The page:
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Sierra Conifers and the Mega-drought: How do Trees Survive?

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The California drought of 2012–2016 was more severe than any observed in the previous 500 years, leaving an estimated 100 million dead trees in the Sierra Nevada. Bark beetle outbreaks and intense drought represent both direct and interactive stresses to forest trees, but building defenses for one stress may not leave enough resources for defense against the other. What strategies do trees use to survive? Can we improve the success of these strategies?

In this presentation, Jeff Lauder will discuss why understanding how trees die isn’t as simple as we would think. Individual wood cells can tell the story of how each tree lived or died in response to one of the largest tree mortality events—and what we can do to help.

About the Presenter

Jeff Lauder is a Ph.D. Candidate at the University of California, Merced, where he studies drought responses of Sierra Nevada conifers. Lauder combines the study of tree rings, how trees adapt their physiology to environmental conditions, and general forest ecology. He seeks to understand how and why Sierra Nevada trees succumb to drought and also how they survive.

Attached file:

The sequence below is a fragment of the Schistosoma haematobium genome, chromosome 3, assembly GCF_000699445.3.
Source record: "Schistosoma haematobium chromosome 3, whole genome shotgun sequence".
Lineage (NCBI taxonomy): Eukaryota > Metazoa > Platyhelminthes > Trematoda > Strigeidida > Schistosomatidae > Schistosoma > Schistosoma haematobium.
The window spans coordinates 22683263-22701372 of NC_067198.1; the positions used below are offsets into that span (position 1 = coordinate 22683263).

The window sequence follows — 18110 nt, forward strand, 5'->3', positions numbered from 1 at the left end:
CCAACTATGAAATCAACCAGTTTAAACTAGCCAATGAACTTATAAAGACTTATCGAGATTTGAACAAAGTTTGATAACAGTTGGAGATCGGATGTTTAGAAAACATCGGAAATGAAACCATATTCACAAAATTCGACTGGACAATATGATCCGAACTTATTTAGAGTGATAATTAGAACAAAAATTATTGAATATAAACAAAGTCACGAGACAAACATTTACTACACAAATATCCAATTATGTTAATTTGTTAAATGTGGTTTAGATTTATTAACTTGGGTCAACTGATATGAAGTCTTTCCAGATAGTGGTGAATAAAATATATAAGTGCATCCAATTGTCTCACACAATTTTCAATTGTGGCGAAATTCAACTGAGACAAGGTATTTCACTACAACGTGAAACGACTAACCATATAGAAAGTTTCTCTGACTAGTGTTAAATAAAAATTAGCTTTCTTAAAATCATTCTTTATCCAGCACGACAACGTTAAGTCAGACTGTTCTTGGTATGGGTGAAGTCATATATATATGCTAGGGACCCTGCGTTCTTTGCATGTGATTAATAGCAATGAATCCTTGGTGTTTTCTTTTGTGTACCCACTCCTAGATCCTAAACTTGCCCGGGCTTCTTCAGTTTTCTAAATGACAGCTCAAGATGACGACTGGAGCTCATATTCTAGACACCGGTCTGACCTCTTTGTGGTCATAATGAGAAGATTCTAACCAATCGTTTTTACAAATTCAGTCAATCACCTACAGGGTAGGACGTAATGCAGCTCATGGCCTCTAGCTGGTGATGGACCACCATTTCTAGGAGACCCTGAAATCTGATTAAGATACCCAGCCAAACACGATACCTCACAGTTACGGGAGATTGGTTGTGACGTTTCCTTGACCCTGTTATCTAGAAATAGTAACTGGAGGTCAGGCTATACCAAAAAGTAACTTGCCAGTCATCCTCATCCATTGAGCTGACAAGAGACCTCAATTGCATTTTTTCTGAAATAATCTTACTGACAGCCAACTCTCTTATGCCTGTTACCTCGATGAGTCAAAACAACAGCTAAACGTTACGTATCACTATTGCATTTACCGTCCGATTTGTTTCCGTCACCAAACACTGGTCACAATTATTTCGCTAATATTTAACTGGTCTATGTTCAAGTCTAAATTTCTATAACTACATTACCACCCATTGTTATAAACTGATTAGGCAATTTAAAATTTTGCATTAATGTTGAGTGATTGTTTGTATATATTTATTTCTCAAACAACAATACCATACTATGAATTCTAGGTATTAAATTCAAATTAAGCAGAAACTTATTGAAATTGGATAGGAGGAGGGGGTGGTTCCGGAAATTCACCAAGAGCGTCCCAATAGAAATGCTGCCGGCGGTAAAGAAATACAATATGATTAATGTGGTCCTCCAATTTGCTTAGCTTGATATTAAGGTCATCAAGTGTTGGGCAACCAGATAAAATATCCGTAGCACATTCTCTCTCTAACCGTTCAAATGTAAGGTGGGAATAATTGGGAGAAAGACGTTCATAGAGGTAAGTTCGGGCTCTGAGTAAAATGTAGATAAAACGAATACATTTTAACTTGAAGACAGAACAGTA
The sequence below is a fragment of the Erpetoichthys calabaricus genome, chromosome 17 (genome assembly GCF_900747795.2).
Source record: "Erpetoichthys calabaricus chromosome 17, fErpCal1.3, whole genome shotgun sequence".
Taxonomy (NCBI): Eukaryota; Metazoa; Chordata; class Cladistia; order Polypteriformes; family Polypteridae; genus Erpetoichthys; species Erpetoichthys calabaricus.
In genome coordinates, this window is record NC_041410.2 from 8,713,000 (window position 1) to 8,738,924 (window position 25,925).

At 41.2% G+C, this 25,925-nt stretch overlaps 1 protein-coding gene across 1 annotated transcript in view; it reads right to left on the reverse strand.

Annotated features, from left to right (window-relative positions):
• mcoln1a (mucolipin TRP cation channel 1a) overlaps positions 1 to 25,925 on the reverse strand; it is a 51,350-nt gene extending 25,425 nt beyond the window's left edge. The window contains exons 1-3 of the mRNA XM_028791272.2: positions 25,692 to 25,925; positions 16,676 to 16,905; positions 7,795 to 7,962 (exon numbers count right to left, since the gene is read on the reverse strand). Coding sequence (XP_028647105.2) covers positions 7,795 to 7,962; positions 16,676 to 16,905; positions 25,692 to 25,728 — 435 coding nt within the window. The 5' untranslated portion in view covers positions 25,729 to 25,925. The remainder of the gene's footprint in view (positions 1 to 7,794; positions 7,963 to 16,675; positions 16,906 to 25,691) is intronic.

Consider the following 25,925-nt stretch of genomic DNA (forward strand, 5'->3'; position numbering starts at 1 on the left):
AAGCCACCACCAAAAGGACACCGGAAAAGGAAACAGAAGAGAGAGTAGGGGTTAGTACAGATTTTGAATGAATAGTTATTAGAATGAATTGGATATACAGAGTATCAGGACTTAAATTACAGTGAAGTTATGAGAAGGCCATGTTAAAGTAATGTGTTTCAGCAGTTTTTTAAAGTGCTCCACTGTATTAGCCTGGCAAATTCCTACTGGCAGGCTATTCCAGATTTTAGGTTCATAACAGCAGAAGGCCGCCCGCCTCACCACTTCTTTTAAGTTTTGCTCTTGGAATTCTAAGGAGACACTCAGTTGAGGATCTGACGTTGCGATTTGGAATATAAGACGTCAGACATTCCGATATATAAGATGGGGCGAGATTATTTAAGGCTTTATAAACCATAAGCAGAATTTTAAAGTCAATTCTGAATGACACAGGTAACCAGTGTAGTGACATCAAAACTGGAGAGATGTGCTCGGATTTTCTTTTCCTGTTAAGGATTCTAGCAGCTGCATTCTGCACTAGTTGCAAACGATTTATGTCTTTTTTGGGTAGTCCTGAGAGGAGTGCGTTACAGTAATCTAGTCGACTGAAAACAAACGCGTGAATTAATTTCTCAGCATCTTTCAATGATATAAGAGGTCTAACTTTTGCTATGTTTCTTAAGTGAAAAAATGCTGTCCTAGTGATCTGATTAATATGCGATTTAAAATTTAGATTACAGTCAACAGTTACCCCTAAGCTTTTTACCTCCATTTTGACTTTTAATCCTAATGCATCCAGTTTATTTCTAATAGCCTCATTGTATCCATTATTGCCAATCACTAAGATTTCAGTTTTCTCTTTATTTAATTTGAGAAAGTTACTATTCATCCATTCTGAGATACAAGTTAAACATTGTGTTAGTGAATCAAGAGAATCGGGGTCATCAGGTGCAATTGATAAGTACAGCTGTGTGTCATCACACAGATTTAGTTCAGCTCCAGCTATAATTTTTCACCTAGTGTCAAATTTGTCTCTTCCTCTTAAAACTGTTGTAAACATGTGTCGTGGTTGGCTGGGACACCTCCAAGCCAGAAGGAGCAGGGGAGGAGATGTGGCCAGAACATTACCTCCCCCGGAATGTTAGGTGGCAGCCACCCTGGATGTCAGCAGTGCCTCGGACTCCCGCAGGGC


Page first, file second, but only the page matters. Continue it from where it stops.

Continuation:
His research focuses on how trees modify their anatomy, from the cell to the whole stem, to resist or recover from intense drought and bark beetle outbreaks. He examines how entire forests respond to climate locally and regionally to predict how climatic patterns may influence forest health.

Prior to his graduate studies, he worked with Sierra Streams Institute on projects including mine waste remediation, forest management, and aquatic ecosystem response to restoration.

The Nevada County Campus is located at 250 Sierra College Drive, Grass Valley, CA 95945. Talks are in the Multipurpose Center Building N-12.

Parking is $3, and you can purchase permits at the kiosk machine at the main entrance to the campus.

For more information, contact the series coordinator, Jason Giuliani,
at jgiuliani@sierracollege.edu.
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